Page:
Program no longer considering new projects

Sensing they had struck gold with tax incentives that helped lure films including “Enchanted” and TV shows such as “Ugly Betty” to Gotham, New York state lawmakers dramatically expanded the program last year.

But the tax incentive program is now the victim of its own success. The $515 million in incentives designed to last through 2013 have been allocated in less than 10 months, just in time for the state to enter a financial black hole.

Until the state allocates more money for the credits, the incentive program cannot process applications for new film and TV projects.

New York-based series like ABC’s “Ugly Betty” aren’t in danger of losing the credits they’ve already earned, but since shows have to renew their credits annually, shows like “Fringe,” “Life on Mars” and “Nurse Jackie” — all of which moved to Gotham specifically to take advantage of the incentives — are considering going elsewhere for their next seasons.

Crippled by Wall Street’s sharp downturn, the state is now prepping a budget that will squeeze almost every segment of society — and the entertainment biz is perceived by many as expendable. The state budget is expected to be finalized by April 1, and the mood is getting tense. Petitions are being circulated, and buses are being rounded up for trips to Albany.

The message Gotham industryites are trying to send to lawmakers is that failing to extend the program will hurt more than just the film and TV biz; it will curtail broader spending (in such segments as food, retail and hotels) at precisely the wrong moment.

“I know that this program is highly valued across the state, and I’m sure that all the powers that be will have to explore ways to make sure the program stays viable,” Pat Swinney Kaufman, exec director of the governor’s office for film and TV development, told Daily Variety last month.

By now, there’s ample evidence that the tax program succeeded in attracting production back to Gotham from Toronto and other simulated locales. An Ernst & Young study predicts that taxes generated by industry and production-related spending for New York will exceed by $2 billion the total credits claimed through the program for the fiscal years 2005-10.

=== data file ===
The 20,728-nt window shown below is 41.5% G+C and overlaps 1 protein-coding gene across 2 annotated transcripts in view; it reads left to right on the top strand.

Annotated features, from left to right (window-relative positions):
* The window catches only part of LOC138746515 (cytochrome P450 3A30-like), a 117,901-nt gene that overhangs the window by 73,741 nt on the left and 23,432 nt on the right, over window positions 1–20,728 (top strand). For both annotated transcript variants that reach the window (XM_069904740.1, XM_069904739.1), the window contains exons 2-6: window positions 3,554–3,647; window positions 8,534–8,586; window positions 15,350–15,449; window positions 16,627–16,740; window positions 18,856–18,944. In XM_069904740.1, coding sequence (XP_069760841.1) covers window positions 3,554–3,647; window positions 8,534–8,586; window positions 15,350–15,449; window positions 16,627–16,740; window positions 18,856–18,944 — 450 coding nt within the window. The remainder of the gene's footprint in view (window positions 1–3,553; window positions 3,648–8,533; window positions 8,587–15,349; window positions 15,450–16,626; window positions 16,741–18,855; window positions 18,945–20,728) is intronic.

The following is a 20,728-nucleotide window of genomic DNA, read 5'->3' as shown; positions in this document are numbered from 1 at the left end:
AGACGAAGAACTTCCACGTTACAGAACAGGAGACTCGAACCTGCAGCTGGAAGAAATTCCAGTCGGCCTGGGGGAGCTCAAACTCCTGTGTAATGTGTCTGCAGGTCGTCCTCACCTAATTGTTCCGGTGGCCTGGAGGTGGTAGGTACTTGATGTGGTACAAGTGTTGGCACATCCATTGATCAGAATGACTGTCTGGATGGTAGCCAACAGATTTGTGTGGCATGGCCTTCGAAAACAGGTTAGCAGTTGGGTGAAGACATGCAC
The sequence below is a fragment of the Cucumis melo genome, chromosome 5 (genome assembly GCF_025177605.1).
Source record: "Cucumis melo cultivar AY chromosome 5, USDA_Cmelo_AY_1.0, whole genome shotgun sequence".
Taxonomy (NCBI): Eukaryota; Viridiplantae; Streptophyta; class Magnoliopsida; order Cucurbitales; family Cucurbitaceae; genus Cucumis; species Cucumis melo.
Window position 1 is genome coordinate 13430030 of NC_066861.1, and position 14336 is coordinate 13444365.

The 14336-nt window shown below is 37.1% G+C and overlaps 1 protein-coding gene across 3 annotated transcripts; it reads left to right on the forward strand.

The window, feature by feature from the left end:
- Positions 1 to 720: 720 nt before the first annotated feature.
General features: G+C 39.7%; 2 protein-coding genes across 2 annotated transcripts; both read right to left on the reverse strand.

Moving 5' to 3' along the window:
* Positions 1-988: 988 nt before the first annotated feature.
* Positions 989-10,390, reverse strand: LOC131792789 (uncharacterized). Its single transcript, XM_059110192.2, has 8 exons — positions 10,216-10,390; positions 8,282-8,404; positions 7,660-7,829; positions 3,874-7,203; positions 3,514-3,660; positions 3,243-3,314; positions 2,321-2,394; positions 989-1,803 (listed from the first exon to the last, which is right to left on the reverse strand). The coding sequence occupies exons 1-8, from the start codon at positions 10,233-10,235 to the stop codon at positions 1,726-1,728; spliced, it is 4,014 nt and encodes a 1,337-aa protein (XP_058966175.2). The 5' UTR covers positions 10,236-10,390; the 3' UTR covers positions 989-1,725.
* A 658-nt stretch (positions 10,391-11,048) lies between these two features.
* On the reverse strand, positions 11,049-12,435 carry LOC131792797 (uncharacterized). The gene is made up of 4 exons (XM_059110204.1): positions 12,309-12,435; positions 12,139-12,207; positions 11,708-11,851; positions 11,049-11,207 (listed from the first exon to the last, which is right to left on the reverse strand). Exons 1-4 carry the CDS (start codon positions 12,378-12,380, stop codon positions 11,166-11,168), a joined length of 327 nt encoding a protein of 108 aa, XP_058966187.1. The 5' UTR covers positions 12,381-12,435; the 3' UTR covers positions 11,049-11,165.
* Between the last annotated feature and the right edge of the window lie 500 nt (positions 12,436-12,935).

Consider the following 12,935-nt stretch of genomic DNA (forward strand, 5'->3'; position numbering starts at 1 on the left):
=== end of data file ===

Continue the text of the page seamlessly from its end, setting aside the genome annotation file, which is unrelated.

New York’s program grew out of a smaller incentive program (10%, sweetened by 5% from the city) launched in 2004 by then-Gov. George Pataki. Local notables like studio chiefs Hal Rosenbluth and Douglas C. Steiner as well as “Law & Order” impresario Dick Wolf threw their weight behind the initiative.

The scaled-up version (a refundable 30% tax break on below-the-line expenses for productions in New York, coupled with the city’s 5%) debuted in April 2008.

Even in a national landscape in which the tax-credit arms race was on and it became enticing to shoot in places like New Mexico, the industry pounced on New York for the simple fact that it’s New York. “People were rewriting their pilots just to set them in New York,” Rosenbluth recalled. One such pilot, the ’70s-set cop drama “Life on Mars,” is now shot at Rosenbluth’s Kaufman/Astoria Studios. As a result, the only place in Astoria that looks like gritty, 1970s New York is inside the studio. “One landlord was getting $8 a foot from Gold’s Gym,” Rosenbluth said. “Now (bakery-cafe) Panera gives him $40.”

In a nutshell, business is booming, and it’s benefiting everyone. “It has proven to be by far the most successful economic development program in the history of the state,” said Steiner, prexy of the Brooklyn Navy Yard’s Steiner Studios.

And now, though filmmakers will always want to work in New York, many of them may no longer be able to do so at the same profitable rate.

If the credit goes away in this shaky economy, the danger is not that productions won’t come to Gotham — it’s that those films and TV shows might not get made at all. That’s bad news for the industry, but it’s also bad news for the state: New York lawmakers have insisted that the money be spent before the incentive kicks in, so the state has seen an instant boost (this is a first — similar incentive programs are all for capital investment).

If production goes away, that boost will vanish, and New York will be stuck with the bills for all the TV shows and movies owed tax refunds from years past.

Many industryites suggest legislators need a fig leaf. Replenish the tax credit, but decrease the percentage, offer fewer incentive dollars, or tinker with the structure. That way Gov. David Paterson will have his “shared sacrifice” and spats with groups like the already incensed teachers’ unions might be avoided.

“This is a business that is making money. It’s a bright light in a really dismal time,” Steiner said. “The only time it will be a problem is if the program stops and we get a pileup from previous years, which is the situation now.”

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